I spent 11 months in 2011 working to gain automatic entry to the New York City Marathon. I ran the requisite nine races — seriously burning out in the process — and volunteered at that year’s NYCM Expo.
Finally, after dropping too much money on entry fees and a New York Road Runners membership, I was, as the weekly emails reminded me, “in.”
In April of this year, I signed up to run the New York City Marathon. My goal was to run the marathon in under four hours, and I was ready to train my butt off to make that happen.
But then I got sick.
And then I got sicker.
And then my doctor was like, “You’re a medical mystery, check yourself into the hospital.”
I didn’t train for 16 weeks. I attempted speedwork all of four times and I did half-ass hill repeats once. Though my training was far from ideal, I did manage to knock out some solid long runs, including my first-ever 22-mile long run.
My confidence was shot, but my enthusiasm wasn’t. As November 4 approached, I wasn’t sure I had a sub-4:00 in me, but that was OK: I still had my love for running. After a year-long battle with a crappy immune system, the race was no longer about a time goal. Of course clocking in at 3:59:59 would be nice, but I had other goals this time around:
- Love it.
- Appreciate it.
- Run the mile that I’m in. Don’t dwell on the miles gone by and don’t anticipate (or freak out about) the miles ahead. One at a time. Stay in it.
- Regardless of the pace or finish time, put forth an effort to be proud of.
- Look around. Take in the course. Don’t run in blackout mode like always.
- Stay positive.
- Don’t think about it too much.
- Keep running.
- Try to remember to thank the volunteers.
A ton of goals, none of which were time-specific — all of which pertained to one very specific part of my body: my brain.
I just wanted to have a happy race. And, as my racing history has shown, I do best when the goal is more along the “run happy” lines and less rigid when it comes to paces and splits.
So I had my goals, and I used the New York City Marathon course to carefully map out “dedication miles” along the way. Mile 1 was dedicated to 2012: A year I hated. My first step of the marathon would signify an end — a literal step forward — to a very negative, frustrating year.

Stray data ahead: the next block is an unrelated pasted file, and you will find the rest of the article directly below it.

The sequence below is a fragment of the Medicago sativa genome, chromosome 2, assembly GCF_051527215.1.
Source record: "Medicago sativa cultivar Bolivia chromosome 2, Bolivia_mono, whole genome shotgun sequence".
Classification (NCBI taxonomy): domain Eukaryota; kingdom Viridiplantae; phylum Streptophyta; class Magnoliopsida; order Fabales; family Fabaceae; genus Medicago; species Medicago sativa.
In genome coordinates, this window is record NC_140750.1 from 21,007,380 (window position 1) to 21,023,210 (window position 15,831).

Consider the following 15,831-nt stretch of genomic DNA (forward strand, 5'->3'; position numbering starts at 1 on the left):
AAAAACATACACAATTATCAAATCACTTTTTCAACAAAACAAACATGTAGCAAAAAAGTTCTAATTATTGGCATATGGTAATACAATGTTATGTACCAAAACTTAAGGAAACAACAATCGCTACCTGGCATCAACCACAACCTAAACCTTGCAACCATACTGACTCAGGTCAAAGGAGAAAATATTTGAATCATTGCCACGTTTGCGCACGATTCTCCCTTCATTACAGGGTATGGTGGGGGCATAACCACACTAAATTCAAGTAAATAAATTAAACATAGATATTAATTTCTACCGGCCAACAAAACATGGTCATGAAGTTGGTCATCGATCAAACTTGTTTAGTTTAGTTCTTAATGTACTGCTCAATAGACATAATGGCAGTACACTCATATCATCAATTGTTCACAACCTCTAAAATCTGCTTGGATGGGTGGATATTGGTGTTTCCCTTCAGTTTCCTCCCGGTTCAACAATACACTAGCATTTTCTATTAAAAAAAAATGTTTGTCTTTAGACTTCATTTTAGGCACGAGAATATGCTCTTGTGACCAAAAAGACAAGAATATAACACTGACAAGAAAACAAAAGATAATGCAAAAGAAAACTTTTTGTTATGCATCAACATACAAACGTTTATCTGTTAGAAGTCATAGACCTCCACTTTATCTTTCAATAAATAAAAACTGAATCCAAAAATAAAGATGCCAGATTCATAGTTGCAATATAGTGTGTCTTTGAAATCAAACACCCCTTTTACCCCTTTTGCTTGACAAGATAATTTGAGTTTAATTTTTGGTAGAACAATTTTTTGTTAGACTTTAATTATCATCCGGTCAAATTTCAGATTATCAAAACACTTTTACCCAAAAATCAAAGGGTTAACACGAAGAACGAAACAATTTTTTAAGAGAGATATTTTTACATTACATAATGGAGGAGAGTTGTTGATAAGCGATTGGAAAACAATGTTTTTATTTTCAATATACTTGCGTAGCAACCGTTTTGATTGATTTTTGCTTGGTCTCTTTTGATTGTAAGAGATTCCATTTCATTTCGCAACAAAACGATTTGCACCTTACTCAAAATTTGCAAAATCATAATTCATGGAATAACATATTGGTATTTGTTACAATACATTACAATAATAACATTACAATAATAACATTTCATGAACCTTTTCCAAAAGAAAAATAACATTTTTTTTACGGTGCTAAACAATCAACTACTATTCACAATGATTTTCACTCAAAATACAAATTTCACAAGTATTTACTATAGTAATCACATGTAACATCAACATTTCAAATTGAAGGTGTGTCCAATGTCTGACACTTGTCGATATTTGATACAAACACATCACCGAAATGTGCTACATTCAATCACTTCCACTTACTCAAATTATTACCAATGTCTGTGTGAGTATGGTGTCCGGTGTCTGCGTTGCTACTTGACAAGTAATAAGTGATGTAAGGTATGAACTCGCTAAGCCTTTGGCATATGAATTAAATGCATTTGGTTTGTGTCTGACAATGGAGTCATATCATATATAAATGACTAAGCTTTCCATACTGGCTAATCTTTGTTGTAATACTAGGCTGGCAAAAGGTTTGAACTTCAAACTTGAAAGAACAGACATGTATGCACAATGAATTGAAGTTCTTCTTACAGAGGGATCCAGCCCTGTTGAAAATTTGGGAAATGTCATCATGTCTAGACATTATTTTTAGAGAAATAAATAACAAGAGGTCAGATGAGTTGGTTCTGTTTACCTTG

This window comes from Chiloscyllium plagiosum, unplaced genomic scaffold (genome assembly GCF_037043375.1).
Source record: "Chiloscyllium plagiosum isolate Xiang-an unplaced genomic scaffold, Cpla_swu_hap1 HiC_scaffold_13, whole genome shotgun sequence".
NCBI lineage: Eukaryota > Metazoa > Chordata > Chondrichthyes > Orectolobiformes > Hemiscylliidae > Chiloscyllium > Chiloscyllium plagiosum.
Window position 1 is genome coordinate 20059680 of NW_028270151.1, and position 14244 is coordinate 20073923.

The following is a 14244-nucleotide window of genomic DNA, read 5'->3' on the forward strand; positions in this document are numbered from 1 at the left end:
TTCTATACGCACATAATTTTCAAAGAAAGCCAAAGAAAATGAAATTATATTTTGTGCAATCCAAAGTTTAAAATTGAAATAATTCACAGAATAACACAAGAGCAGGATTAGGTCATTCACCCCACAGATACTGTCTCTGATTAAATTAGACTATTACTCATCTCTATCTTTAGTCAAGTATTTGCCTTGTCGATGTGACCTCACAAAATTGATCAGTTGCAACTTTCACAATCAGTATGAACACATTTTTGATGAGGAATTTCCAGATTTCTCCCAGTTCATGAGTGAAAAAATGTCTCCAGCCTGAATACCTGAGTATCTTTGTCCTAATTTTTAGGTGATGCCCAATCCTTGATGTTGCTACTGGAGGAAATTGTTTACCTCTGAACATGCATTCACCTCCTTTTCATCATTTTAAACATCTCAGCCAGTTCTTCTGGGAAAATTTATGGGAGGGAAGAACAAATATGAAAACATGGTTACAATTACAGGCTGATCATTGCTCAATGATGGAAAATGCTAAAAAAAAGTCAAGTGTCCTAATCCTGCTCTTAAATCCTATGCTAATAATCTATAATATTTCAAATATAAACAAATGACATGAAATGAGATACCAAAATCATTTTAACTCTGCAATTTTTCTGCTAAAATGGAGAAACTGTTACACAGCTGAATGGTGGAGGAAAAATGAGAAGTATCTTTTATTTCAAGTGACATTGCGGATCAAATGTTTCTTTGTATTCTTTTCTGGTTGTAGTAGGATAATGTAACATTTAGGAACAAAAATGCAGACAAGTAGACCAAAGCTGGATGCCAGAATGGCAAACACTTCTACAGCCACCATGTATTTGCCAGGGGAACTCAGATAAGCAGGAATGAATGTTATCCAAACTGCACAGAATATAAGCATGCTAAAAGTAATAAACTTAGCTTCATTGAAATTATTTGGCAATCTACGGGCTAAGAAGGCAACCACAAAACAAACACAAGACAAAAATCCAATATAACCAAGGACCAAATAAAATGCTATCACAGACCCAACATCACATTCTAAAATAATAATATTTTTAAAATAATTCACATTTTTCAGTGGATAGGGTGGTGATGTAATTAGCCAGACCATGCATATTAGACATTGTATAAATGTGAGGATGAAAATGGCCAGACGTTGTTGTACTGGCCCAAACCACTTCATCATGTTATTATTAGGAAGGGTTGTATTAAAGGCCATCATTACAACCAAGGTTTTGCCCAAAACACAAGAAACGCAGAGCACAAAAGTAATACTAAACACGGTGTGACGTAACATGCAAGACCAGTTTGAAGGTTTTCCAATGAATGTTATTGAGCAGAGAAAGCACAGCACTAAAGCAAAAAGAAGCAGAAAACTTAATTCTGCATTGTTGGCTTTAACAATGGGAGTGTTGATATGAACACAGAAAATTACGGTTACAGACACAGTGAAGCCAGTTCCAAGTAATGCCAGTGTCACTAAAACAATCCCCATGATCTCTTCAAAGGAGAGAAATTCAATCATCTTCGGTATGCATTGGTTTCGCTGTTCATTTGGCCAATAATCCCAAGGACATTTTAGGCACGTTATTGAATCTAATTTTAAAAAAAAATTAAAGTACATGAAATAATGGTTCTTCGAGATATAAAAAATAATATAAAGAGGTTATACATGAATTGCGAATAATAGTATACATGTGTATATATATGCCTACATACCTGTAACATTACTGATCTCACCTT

Mile 16 was dedicated to my first solo apartment and mile 17 was dedicated to my dear friend Lauren who has always supported my running. Mile 18 was for my first NYC roommate, who got me hooked on running and taught me what “half marathon” means. Mile 19 was for Lauren and mile 20 was for Emily, since she ran my first-ever 20-miler with me.
The final miles were for my family. Ryan and Michaela got mile 22, my mom was my mile 23 inspiration and Brian got mile 24, since mile 24 during the marathon passed by the spot where we filmed the JackRabbit commercials and spent our first day together. Mile 25 went to my dad, because he’s been known to jump in to run the final racing miles with me, and mile 26 was for my main man Tyler.
That last .2 was for me.
But then — breaking news — the New York City Marathon was canceled.
Suddenly I was in New Hampshire with my friends and family, about to run a very different marathon.
For so long I had envisioned running my second marathon among the crowds of New York City, my new home. Instead, I ran with my family through the streets of Manchester: just miles from my childhood home.
In a huge turn of events, the Manchester City Marathon became the perfect place to throw down a hugely unexpected 22-minute marathon PR — and it became the site of my latest “best weekend ever.”
Now for all the sweaty details…
I spent the night before the marathon sleeping in my unchanged-since-I-was-16 bedroom. Brian made a big pasta dinner for the whole crew — my mom, dad, Lauren, Evan, Emily and me — and we stayed up a bit later than we should have the night before a slightly long race.
My alarm went off at 5:30 Sunday morning and I sprung out of bed. I vaguely recall jumping on Sleeping Brian and yelling, “It’s race day!!!” Yes, he did love that.
After the usual shower/sit-ups/MultiGrain bar/bathroom bathroom bathroom routine, we piled into our carpool at 7:30 to head into Manchester.
In the car, I talked with Emily, my hero of the day. The only “plan” we had was that she was going to run with me. I wouldn’t wear a watch and I’d do whatever she told me along the way. We never said we’d “go out at 9:15s and then drop down to 9:00s at mile 10” or anything specific. Shocking: Emily without a plan. (Or if she had a plan she just didn’t share it with me, and I was fine with that.)
A few things to note at this point:
- We knew nothing about the course except that it was “hilly” and “challenging.” It was also described as “scenic through Manchester’s mill yards.” We had watched a course video on YouTube the day before and swore “those weren’t hills,” but we later found out we were oh so wrong. Idiots.
- I did not have a pace plan or a specific goal time.
- I did not check the weather for the race.
In other words: We went into this thing blindly.